Biblical Name Ideas for Your Baby

Biblical baby names are some of the most enduring of all time. From the names of ordinary people to those of prophets and kings, the Bible can be a great source of inspiration. Many of the biblical boy names and girl names you'll find represent strength and virtue. This could make a biblical name a great fit for your baby.

If you've already pored over other baby name lists, like our unique baby names for boys and girls, and still haven't found the name you're looking for, explore some of the biblical names on our list. Many of these names are time-tested classics that have been loved for generations. If you find a name you’d like to know more about, simply click on it to reveal more about its unique history and legacy.

Biblical Boy Names

  • Abel: Abel is a relatively rare name that means “breath” in Hebrew and calls to mind your little one’s first breaths. Reminiscent of the word “able,” Abel also conjures images of strength, reliability, competence, and readiness.

  • Abraham: This ancient name has had a long run of popularity throughout history. Abraham, originally Abram, means “father of multitudes” in Hebrew. The name gets its connotation of strength and leadership from its Old Testament namesake and from the 16th president of the United States, Abraham Lincoln. Popular nicknames for Abraham include Abram, Abe, and Bram.

  • Benjamin: If a timeless name is what you’re looking for, Benjamin may already be on your radar. From the Hebrew word meaning “son of the right hand,” this name can be found in the Old Testament. Other famous people with this name include Benjamin Franklin, one of America’s founding fathers, and actors Ben Affleck and Ben Stiller. If you love the name but are interested in a shorter version, Ben, Benny, and Benji are a few great choices.

  • Elijah: This Hebrew name has a lovely musical quality to it, thanks to that long, lilting second syllable. Even though Elijah is an ancient name going back to the Old Testament prophet, it still feels fresh and youthful. It is often considered a natural, wholesome-sounding name with that sought-after contemporary edge. As if all that weren’t enough, the name Elijah crops up in Christian, Jewish, and Muslim texts, giving it a more universal appeal. It also shortens to the irresistible Eli.

  • Elon: Meaning “oak tree” in Hebrew, this uncommon name is a unique variation on the more common names Ethan and Ian. Elon, one of the earliest judges of Israel some 3,000 years ago, is remembered today for his conviction and wisdom. Tesla founder Elon Musk and North Carolina’s Elon University are famous namesakes.

  • Gabriel: Gabriel, which means “God is my strength” in Hebrew, appears in Christian, Jewish, and Muslim holy books. In both the Old and New Testaments, Gabriel serves as God’s messenger. This popular boy’s name is often shortened to Gabe. Notable Gabriels include novelist Gabriel García Márquez and actor Gabriel Byrne.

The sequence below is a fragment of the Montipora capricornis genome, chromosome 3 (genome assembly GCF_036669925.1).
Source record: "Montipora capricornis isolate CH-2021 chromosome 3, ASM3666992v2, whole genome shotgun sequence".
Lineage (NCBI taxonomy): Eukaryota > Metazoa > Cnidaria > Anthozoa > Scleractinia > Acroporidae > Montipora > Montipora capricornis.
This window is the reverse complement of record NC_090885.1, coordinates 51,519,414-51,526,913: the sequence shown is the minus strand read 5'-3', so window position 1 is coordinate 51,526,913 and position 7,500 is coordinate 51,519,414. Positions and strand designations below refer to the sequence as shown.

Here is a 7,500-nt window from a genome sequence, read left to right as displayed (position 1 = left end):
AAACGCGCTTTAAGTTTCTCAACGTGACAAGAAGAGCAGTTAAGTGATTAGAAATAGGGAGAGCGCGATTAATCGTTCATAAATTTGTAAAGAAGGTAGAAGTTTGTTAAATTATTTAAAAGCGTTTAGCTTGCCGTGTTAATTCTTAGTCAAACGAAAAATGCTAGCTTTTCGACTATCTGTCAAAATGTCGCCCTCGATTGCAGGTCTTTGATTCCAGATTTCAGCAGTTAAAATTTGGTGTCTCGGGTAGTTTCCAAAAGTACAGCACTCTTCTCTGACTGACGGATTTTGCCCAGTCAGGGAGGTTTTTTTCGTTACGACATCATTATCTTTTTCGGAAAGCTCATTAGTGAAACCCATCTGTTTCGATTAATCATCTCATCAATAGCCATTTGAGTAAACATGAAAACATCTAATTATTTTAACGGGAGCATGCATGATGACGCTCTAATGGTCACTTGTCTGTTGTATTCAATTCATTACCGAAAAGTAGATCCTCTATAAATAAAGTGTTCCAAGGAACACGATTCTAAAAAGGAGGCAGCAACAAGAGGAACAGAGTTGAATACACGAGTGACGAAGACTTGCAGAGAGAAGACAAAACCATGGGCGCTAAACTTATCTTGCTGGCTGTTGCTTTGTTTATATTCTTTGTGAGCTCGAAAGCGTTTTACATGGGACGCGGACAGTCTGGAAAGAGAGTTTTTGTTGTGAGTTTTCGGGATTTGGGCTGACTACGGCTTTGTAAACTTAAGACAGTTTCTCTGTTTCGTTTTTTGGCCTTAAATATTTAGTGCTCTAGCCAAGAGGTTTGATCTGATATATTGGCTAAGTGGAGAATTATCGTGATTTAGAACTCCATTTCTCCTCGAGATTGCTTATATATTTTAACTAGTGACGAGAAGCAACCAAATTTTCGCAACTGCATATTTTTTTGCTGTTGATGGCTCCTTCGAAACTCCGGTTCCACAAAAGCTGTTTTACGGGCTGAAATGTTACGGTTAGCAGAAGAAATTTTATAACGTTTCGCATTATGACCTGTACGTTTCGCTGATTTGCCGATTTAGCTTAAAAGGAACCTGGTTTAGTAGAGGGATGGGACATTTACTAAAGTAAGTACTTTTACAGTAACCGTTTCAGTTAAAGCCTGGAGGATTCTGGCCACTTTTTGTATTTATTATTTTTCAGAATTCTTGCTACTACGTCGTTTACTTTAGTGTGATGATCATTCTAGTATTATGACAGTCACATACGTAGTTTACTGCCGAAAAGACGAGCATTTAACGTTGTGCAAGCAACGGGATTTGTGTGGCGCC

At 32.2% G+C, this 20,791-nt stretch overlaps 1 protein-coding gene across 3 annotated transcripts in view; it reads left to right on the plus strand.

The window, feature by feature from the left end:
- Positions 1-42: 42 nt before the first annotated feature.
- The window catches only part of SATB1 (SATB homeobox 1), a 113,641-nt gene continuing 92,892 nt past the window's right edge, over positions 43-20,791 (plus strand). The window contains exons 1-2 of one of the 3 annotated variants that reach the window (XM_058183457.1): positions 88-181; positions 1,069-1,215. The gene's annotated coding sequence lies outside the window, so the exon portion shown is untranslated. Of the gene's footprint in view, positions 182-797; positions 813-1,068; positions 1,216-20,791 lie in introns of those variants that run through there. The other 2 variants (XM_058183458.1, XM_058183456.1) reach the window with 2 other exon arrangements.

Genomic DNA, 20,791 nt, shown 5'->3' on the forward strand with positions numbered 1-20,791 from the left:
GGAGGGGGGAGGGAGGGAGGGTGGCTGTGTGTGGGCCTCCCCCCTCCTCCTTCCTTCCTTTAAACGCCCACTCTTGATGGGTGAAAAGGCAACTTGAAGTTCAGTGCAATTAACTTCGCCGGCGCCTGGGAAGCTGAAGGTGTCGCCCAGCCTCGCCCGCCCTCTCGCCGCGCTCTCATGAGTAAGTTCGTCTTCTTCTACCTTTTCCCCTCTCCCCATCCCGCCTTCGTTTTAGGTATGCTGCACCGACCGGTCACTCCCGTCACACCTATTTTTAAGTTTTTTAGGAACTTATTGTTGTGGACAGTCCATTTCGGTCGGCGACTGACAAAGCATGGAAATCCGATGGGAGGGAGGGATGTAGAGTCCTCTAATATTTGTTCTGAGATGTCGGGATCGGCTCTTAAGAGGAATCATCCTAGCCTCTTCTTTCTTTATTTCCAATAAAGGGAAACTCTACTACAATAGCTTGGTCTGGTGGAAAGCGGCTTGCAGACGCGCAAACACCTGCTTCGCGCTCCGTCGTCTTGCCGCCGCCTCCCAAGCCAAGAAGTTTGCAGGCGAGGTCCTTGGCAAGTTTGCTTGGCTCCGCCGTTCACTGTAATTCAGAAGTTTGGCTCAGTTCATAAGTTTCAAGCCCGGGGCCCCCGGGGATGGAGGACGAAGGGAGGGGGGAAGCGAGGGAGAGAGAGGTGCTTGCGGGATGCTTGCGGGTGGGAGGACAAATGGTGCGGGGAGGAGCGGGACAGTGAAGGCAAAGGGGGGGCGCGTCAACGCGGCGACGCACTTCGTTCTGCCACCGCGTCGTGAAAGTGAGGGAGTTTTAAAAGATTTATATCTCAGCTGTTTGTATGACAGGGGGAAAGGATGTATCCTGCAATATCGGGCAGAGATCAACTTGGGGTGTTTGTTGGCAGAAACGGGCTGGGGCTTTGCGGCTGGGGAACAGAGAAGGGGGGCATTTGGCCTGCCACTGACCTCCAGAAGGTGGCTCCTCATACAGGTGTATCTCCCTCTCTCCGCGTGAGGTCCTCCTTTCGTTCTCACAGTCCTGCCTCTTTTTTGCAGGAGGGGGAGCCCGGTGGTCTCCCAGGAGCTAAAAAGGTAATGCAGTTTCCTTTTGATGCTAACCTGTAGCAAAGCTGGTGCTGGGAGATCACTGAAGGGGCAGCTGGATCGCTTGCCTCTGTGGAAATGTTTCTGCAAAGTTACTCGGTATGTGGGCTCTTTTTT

• Isaac: This name has quite a joyous meaning. In Hebrew, the name means “laugh” and “rejoice.” And, if you like science or mathematics, what better namesake than revolutionary scientist Sir Isaac Newton himself! Some Isaacs go by Ike or Zac for short, or even Izzy, if the mood strikes.

  • Moses: The name Moses conveys the strength of the biblical leader and prophet who led the Jewish people out of Egypt. Meaning “drawn from the water” in Hebrew, the name also has Egyptian origins. For short, try Moe or Mose.

  • Peter: From the Greek word meaning “rock,” Peter is a classic English name that’s been popular for generations. There are many international variations of this timeless name, including Pierce, which is popular in the United Kingdom, and Pedro and Pierre, popular in Spanish- and French-speaking countries. The name conveys unwavering strength. It also appears frequently in literature, popping up in everything from Shakespeare to children’s stories like Peter Rabbit.

  • Samson: Samson’s biblical namesake was known for his incredible physical strength. The name means “sun” or “son” in Hebrew. Sam or Sammy make great nicknames for this familiar classic.

  • Saul: The name Saul comes from the Hebrew for “asked for” or “prayed for,” and its Latin version is Silas. Possibly derived from the Roman god of forests, Sylvanus, this name also means “of the forest” in Latin. It is also the name of the first king of Israel.

  • Seth: Seth, Hebrew for the “appointed one,” was the third son of Adam and Eve. This name was first used in England in the Middle Ages. It later became popular among the Puritans after the Protestant Reformation. In ancient Egypt, Seth was the god of the desert.